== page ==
The highschool classroom was never made so cool by the underdog as it was with the Sweathogs and Mr. Kotter in Welcome Back Kotter.
The idea of comedian Gabe Kaplan, this tv sitcom was launched on ABC TV in September 1975, based on Kaplan’s highschool experiences in Brooklyn, NY.
As Mr. Kotter, he returns to his roots in Brooklyn at fictional James Buchanan Highschool to teach the remedial class, populated by the Sweathogs, so-named as the classroom was on the top floor.
A former Sweathog, Kotter knows that everyone has written off the students, but he believes in them, unlike the grouchy vice-principal Mr. Woodman.
Starring John Travolta as Vinnie Barbarino, Ron Pallilo as Arnold Horshack, Lawrence Hilton-Jacobs as Freddie “Boom-Boom” Washington and Robert Hegyes as Juan Epstein, these four students were the core of the class, each with their own quirky personalities and immediately become very close to Mr. Kotter.
Each half hour dealt with the realities of school life, as the world of the students, coupled with crazy schemes, odd happenings, girls and of course, plenty of humour. Each character became known for certain catchphrases, that became their trademark for the series.
Barbarino was always saying “What? Where? Why?” as well as a the insult “Up your nose with a rubber hose!”, while Horshack, who routinely knew the answer in class was shown to yell “Oh! Oh! Oh!”. Washington was all about his distinct delivery with “Hi there” and “Hello Mr. Kot taire”, while Epstein was always trying to get out of any commitment with his “Hey Mr. Kotter I got a note!”.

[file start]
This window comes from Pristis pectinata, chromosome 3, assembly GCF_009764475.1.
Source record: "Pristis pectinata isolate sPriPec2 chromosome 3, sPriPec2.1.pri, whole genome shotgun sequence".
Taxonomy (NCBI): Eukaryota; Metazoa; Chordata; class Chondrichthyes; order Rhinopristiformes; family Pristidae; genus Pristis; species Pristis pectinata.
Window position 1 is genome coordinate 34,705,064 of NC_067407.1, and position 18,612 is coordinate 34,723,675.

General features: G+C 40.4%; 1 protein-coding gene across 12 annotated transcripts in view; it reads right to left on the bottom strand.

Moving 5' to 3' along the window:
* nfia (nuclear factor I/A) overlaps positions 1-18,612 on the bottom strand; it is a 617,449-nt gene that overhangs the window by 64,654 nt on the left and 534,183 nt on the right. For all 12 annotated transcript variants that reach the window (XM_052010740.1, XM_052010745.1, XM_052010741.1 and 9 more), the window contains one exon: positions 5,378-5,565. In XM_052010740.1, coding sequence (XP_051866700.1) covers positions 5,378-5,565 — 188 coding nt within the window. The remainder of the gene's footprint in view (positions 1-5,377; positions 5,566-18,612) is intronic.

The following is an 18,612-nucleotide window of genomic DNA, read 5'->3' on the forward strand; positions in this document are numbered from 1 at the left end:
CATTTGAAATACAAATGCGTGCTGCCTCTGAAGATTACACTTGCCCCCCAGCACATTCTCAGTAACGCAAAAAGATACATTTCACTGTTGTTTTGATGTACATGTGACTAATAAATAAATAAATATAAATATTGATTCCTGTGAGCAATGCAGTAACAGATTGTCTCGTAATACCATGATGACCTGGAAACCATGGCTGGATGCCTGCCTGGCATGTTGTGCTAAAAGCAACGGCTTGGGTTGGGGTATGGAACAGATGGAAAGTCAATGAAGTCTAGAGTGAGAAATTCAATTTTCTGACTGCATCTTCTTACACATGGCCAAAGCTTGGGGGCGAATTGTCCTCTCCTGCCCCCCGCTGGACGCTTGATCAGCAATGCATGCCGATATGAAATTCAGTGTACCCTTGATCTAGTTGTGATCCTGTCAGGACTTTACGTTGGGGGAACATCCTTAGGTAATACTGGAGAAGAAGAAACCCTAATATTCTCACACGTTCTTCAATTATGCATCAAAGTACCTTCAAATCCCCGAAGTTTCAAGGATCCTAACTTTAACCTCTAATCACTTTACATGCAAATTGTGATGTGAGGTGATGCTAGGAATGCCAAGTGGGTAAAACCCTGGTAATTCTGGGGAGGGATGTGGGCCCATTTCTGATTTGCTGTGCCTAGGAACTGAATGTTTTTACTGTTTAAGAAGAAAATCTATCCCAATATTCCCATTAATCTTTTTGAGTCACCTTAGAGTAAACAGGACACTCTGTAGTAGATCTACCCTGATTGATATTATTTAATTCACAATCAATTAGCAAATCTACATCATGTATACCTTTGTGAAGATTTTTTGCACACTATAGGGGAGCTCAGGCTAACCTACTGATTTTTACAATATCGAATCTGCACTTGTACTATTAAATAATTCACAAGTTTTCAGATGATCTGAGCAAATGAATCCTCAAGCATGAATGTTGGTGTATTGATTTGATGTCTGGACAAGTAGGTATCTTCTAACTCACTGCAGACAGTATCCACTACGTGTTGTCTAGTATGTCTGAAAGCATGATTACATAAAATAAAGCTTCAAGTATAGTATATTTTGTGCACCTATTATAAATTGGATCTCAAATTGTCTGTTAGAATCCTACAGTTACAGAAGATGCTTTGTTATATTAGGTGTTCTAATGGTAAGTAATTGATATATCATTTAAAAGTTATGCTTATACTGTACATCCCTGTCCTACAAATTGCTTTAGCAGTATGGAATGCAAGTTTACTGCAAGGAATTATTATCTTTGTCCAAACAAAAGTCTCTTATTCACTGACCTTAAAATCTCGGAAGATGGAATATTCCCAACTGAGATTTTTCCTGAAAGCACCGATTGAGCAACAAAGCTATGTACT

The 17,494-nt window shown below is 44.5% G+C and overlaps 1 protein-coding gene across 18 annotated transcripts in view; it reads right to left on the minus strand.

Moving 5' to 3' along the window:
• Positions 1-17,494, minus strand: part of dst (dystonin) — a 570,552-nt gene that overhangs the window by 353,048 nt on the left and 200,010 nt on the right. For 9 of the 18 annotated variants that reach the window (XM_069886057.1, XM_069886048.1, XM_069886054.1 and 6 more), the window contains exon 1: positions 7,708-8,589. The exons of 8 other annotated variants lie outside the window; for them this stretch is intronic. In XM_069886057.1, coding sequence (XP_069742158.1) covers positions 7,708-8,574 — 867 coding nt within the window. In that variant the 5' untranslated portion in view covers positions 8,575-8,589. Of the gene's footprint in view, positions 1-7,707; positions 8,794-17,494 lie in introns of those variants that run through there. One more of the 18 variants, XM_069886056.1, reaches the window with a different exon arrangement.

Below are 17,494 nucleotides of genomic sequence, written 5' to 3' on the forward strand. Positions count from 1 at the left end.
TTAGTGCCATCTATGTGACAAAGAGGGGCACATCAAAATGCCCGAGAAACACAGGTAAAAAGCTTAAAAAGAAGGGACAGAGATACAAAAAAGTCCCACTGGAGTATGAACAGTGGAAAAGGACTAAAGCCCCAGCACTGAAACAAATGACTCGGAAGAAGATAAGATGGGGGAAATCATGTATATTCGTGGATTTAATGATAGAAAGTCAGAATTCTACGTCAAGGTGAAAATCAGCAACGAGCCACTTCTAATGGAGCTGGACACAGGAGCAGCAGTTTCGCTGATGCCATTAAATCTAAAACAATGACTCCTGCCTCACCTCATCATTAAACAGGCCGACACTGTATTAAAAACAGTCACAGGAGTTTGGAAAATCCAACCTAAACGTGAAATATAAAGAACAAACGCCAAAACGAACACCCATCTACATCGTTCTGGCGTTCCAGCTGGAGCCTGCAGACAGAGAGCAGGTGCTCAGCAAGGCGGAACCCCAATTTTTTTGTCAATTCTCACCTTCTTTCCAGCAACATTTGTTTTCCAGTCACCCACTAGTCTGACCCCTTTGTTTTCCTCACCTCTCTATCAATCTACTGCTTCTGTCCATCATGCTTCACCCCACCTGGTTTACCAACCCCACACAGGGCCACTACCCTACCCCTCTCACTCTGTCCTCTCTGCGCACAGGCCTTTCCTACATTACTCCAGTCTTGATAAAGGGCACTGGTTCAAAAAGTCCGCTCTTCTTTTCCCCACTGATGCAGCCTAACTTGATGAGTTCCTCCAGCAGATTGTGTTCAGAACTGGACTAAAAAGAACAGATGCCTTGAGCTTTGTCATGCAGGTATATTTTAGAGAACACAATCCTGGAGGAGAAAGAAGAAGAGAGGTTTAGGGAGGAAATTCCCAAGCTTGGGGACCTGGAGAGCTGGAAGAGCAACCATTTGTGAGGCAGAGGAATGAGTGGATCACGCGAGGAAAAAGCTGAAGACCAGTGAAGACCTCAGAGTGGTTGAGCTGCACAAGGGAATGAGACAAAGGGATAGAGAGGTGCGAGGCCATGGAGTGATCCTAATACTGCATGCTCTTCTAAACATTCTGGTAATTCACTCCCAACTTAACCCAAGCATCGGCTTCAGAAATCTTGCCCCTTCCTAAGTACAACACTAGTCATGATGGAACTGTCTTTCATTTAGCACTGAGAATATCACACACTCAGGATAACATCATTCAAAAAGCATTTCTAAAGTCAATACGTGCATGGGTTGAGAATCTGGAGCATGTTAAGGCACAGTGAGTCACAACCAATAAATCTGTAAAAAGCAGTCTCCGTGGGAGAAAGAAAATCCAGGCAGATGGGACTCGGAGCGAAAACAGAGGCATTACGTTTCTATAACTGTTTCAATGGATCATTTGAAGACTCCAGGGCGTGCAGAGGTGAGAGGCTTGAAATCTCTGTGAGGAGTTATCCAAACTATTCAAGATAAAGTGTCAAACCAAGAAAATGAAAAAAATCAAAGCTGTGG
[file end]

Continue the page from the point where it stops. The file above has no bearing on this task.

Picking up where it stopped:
For four seasons, the series did well, garnering good ratings and plenty of laughs – but it was Travolta’s star that rose, with his film projects (Grease, Saturday Night Fever, Carrie) which led him to leave the series and then came the show’s downfall in the ratings.
Kaplan tried to introduce other characters and a different premise by moving the series to community college, as the actors were all hitting their late 20s, with Travolta the youngest actor.
For me, I saw this series as a kid as just plain funny, thinking of these older kids as comedians and how one asserted oneself in highschool. Of course, my life would be far from this reality, but I appreciated the distinct slang and the world of Mr. Kotter’s highschool.
Ending its run in 1979, Welcome Back Kotter showed a funny view of highschool, but also celebrated the underdog, and the tough road for those students in highschool.